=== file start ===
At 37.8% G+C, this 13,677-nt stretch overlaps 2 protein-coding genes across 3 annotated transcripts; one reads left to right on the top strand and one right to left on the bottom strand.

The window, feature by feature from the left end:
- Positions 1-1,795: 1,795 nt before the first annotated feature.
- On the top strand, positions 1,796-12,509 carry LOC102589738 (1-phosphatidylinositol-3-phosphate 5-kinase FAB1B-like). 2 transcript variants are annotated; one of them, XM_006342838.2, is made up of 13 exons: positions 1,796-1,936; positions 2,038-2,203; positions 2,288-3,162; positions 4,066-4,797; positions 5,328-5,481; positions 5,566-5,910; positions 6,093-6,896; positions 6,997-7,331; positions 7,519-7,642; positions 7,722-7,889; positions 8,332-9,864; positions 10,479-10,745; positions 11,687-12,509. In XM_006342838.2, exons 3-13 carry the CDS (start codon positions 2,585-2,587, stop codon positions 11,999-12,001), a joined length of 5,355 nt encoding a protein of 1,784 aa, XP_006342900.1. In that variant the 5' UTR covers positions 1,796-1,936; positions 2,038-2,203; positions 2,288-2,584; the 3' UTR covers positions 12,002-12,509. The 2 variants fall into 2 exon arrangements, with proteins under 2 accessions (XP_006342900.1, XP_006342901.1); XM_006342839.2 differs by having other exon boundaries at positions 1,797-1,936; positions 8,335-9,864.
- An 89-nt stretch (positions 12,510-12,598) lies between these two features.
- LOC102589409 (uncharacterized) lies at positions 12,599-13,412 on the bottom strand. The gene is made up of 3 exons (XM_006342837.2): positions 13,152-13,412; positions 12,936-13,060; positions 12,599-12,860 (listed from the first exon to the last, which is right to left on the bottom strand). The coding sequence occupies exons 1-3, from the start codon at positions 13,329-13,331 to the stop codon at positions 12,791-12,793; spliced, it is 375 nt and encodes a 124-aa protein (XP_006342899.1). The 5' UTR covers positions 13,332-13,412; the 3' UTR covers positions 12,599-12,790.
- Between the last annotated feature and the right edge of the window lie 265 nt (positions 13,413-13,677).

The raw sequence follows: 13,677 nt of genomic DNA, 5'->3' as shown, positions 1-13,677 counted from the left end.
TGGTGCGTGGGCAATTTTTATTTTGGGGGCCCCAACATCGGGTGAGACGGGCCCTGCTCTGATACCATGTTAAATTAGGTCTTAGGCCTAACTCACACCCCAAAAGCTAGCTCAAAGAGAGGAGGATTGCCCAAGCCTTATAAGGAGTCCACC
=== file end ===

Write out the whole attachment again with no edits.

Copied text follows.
At 37.8% G+C, this 13,677-nt stretch overlaps 2 protein-coding genes across 3 annotated transcripts; one reads left to right on the top strand and one right to left on the bottom strand.

The window, feature by feature from the left end:
- Positions 1-1,795: 1,795 nt before the first annotated feature.
- On the top strand, positions 1,796-12,509 carry LOC102589738 (1-phosphatidylinositol-3-phosphate 5-kinase FAB1B-like). 2 transcript variants are annotated; one of them, XM_006342838.2, is made up of 13 exons: positions 1,796-1,936; positions 2,038-2,203; positions 2,288-3,162; positions 4,066-4,797; positions 5,328-5,481; positions 5,566-5,910; positions 6,093-6,896; positions 6,997-7,331; positions 7,519-7,642; positions 7,722-7,889; positions 8,332-9,864; positions 10,479-10,745; positions 11,687-12,509. In XM_006342838.2, exons 3-13 carry the CDS (start codon positions 2,585-2,587, stop codon positions 11,999-12,001), a joined length of 5,355 nt encoding a protein of 1,784 aa, XP_006342900.1. In that variant the 5' UTR covers positions 1,796-1,936; positions 2,038-2,203; positions 2,288-2,584; the 3' UTR covers positions 12,002-12,509. The 2 variants fall into 2 exon arrangements, with proteins under 2 accessions (XP_006342900.1, XP_006342901.1); XM_006342839.2 differs by having other exon boundaries at positions 1,797-1,936; positions 8,335-9,864.
- An 89-nt stretch (positions 12,510-12,598) lies between these two features.
- LOC102589409 (uncharacterized) lies at positions 12,599-13,412 on the bottom strand. The gene is made up of 3 exons (XM_006342837.2): positions 13,152-13,412; positions 12,936-13,060; positions 12,599-12,860 (listed from the first exon to the last, which is right to left on the bottom strand). The coding sequence occupies exons 1-3, from the start codon at positions 13,329-13,331 to the stop codon at positions 12,791-12,793; spliced, it is 375 nt and encodes a 124-aa protein (XP_006342899.1). The 5' UTR covers positions 13,332-13,412; the 3' UTR covers positions 12,599-12,790.
- Between the last annotated feature and the right edge of the window lie 265 nt (positions 13,413-13,677).

The raw sequence follows: 13,677 nt of genomic DNA, 5'->3' as shown, positions 1-13,677 counted from the left end.
TGGTGCGTGGGCAATTTTTATTTTGGGGGCCCCAACATCGGGTGAGACGGGCCCTGCTCTGATACCATGTTAAATTAGGTCTTAGGCCTAACTCACACCCCAAAAGCTAGCTCAAAGAGAGGAGGATTGCCCAAGCCTTATAAGGAGTCCACC